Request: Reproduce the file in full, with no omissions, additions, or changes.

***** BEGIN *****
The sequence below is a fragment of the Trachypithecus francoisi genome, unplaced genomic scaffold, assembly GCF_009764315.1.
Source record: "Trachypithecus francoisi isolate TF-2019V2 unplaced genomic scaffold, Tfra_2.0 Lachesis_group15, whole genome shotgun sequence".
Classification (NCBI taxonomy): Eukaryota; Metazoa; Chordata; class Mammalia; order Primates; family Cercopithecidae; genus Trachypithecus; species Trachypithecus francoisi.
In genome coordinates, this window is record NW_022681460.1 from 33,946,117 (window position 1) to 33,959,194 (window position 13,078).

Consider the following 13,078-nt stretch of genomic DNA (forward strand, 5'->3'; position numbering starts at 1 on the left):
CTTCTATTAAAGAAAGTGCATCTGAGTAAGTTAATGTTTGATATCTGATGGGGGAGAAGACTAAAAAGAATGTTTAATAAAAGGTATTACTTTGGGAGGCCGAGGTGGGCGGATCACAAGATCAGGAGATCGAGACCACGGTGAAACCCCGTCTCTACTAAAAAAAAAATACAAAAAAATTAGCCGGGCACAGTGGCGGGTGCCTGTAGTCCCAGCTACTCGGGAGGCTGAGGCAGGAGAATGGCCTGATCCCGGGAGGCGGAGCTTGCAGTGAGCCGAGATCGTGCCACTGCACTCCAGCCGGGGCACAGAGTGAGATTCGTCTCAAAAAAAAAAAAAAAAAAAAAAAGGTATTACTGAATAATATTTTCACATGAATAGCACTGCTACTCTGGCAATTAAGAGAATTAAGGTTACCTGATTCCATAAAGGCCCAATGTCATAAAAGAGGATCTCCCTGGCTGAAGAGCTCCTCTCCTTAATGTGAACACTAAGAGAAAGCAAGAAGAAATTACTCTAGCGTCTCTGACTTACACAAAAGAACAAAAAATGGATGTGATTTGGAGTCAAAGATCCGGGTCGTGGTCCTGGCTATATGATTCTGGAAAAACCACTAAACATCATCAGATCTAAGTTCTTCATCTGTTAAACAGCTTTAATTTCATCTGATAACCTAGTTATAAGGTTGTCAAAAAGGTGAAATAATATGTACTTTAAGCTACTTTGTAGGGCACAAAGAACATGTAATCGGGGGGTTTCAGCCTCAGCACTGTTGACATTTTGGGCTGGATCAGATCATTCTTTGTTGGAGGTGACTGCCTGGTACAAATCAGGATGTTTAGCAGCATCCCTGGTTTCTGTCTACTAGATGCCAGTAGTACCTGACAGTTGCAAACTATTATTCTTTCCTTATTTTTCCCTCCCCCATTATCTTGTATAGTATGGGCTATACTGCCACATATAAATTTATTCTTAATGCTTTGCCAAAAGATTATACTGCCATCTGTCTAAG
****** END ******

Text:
The sequence below is a fragment of the Trachypithecus francoisi genome, unplaced genomic scaffold, assembly GCF_009764315.1.
Source record: "Trachypithecus francoisi isolate TF-2019V2 unplaced genomic scaffold, Tfra_2.0 Lachesis_group15, whole genome shotgun sequence".
Classification (NCBI taxonomy): Eukaryota; Metazoa; Chordata; class Mammalia; order Primates; family Cercopithecidae; genus Trachypithecus; species Trachypithecus francoisi.
In genome coordinates, this window is record NW_022681460.1 from 33,946,117 (window position 1) to 33,959,194 (window position 13,078).

Consider the following 13,078-nt stretch of genomic DNA (forward strand, 5'->3'; position numbering starts at 1 on the left):
CTTCTATTAAAGAAAGTGCATCTGAGTAAGTTAATGTTTGATATCTGATGGGGGAGAAGACTAAAAAGAATGTTTAATAAAAGGTATTACTTTGGGAGGCCGAGGTGGGCGGATCACAAGATCAGGAGATCGAGACCACGGTGAAACCCCGTCTCTACTAAAAAAAAAATACAAAAAAATTAGCCGGGCACAGTGGCGGGTGCCTGTAGTCCCAGCTACTCGGGAGGCTGAGGCAGGAGAATGGCCTGATCCCGGGAGGCGGAGCTTGCAGTGAGCCGAGATCGTGCCACTGCACTCCAGCCGGGGCACAGAGTGAGATTCGTCTCAAAAAAAAAAAAAAAAAAAAAAAGGTATTACTGAATAATATTTTCACATGAATAGCACTGCTACTCTGGCAATTAAGAGAATTAAGGTTACCTGATTCCATAAAGGCCCAATGTCATAAAAGAGGATCTCCCTGGCTGAAGAGCTCCTCTCCTTAATGTGAACACTAAGAGAAAGCAAGAAGAAATTACTCTAGCGTCTCTGACTTACACAAAAGAACAAAAAATGGATGTGATTTGGAGTCAAAGATCCGGGTCGTGGTCCTGGCTATATGATTCTGGAAAAACCACTAAACATCATCAGATCTAAGTTCTTCATCTGTTAAACAGCTTTAATTTCATCTGATAACCTAGTTATAAGGTTGTCAAAAAGGTGAAATAATATGTACTTTAAGCTACTTTGTAGGGCACAAAGAACATGTAATCGGGGGGTTTCAGCCTCAGCACTGTTGACATTTTGGGCTGGATCAGATCATTCTTTGTTGGAGGTGACTGCCTGGTACAAATCAGGATGTTTAGCAGCATCCCTGGTTTCTGTCTACTAGATGCCAGTAGTACCTGACAGTTGCAAACTATTATTCTTTCCTTATTTTTCCCTCCCCCATTATCTTGTATAGTATGGGCTATACTGCCACATATAAATTTATTCTTAATGCTTTGCCAAAAGATTATACTGCCATCTGTCTAAG